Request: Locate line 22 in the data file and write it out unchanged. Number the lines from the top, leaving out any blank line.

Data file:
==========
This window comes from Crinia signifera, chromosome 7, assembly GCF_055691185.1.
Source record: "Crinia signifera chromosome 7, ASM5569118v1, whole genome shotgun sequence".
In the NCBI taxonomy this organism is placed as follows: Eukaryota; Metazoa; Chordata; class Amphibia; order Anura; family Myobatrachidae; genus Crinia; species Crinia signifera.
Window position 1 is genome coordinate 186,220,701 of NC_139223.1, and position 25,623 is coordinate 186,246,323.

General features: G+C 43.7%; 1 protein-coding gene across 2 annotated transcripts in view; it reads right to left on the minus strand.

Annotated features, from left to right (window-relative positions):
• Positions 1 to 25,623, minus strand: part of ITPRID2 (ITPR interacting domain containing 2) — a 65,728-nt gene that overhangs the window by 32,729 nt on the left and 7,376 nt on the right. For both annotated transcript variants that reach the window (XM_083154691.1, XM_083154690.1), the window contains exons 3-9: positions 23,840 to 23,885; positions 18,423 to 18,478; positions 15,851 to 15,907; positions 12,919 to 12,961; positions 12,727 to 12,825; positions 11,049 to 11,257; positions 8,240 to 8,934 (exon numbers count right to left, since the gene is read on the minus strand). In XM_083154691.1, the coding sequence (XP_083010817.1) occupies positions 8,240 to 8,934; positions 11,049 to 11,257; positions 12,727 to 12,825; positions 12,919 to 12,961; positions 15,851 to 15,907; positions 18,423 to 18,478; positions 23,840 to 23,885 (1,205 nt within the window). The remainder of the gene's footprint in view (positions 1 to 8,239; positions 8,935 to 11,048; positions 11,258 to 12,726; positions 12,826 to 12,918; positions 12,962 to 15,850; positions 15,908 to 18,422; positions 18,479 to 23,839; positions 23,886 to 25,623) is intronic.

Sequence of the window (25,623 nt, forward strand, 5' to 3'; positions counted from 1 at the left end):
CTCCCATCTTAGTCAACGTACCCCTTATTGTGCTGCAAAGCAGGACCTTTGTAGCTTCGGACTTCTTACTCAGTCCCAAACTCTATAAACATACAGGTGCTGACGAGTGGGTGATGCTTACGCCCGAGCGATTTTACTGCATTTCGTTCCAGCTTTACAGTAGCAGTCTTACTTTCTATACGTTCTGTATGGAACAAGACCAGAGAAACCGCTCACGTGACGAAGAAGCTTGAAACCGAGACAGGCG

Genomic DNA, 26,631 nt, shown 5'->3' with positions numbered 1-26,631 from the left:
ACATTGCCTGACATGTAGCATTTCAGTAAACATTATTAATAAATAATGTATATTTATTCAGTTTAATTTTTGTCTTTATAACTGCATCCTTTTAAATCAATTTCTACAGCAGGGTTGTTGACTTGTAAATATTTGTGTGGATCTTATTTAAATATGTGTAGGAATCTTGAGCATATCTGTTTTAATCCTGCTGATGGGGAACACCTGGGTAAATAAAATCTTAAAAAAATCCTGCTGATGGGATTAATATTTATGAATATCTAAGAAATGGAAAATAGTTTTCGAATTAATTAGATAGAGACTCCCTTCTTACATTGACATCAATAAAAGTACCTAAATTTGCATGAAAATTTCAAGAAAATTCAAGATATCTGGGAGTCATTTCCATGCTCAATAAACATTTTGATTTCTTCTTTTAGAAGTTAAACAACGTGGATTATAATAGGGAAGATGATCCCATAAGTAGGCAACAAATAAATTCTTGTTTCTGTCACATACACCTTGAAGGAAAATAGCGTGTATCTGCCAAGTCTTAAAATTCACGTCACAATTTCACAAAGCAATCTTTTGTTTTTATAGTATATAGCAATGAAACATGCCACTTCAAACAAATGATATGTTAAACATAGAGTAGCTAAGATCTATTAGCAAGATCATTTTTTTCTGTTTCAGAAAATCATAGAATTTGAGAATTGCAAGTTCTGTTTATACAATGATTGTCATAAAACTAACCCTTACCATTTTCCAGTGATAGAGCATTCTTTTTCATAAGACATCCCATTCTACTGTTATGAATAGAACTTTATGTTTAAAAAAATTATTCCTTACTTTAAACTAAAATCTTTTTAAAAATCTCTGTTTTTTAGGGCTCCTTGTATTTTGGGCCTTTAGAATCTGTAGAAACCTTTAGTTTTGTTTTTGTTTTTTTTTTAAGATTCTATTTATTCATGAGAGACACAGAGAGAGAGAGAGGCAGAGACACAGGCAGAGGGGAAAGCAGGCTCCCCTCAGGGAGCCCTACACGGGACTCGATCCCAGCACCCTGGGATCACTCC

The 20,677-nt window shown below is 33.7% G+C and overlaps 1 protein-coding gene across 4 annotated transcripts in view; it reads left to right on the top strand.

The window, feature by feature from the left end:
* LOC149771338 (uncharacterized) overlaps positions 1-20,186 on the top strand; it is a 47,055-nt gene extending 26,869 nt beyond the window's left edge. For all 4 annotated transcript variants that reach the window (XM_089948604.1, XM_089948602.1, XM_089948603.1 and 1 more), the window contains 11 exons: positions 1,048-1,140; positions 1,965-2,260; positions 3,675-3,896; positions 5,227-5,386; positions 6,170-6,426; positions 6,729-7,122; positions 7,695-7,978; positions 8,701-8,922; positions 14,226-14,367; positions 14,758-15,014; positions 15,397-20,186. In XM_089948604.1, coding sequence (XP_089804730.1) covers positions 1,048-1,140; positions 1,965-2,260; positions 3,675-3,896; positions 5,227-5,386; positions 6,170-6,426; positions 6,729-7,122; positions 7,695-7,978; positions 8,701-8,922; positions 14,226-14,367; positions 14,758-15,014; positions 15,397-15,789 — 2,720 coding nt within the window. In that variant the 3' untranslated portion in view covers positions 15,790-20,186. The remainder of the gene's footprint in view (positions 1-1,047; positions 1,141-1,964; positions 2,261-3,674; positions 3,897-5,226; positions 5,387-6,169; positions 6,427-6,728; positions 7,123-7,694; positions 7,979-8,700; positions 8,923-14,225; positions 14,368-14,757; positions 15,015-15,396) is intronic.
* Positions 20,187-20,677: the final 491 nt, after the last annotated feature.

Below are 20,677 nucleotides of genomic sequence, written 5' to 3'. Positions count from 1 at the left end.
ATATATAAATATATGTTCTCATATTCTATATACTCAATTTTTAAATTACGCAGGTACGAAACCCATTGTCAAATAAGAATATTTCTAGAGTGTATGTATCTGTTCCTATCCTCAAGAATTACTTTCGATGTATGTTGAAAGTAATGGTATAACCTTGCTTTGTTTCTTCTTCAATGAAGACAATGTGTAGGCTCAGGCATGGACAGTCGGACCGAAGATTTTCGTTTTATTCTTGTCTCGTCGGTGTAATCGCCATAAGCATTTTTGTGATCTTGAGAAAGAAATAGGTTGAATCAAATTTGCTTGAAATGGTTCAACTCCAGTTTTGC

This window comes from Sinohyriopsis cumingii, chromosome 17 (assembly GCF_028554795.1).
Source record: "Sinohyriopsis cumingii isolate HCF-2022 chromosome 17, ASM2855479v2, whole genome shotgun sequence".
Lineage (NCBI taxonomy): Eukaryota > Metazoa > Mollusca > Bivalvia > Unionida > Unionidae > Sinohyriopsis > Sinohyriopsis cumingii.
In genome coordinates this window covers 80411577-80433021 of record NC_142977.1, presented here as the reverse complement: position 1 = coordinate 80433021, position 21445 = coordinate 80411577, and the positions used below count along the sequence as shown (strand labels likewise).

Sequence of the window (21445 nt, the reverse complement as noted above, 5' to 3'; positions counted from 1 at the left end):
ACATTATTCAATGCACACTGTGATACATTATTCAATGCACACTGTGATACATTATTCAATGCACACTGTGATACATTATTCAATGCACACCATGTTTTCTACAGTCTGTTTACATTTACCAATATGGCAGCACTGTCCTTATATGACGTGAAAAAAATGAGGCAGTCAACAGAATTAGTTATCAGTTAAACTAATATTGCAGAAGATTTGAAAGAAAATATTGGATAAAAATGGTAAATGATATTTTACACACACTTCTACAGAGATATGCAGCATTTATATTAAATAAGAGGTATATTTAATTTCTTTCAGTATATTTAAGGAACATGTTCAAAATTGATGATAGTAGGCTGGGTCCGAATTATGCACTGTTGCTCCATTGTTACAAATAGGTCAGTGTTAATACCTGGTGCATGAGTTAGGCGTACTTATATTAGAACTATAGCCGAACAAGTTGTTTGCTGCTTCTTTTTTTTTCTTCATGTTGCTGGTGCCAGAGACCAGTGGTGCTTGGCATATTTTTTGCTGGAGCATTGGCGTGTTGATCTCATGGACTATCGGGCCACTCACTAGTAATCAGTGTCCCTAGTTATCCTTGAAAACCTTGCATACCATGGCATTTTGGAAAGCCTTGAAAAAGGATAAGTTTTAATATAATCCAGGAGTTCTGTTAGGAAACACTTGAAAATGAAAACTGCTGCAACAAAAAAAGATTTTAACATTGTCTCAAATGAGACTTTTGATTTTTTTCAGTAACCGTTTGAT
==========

Sequence of the window (21445 nt, the reverse complement as noted above, 5' to 3'; positions counted from 1 at the left end):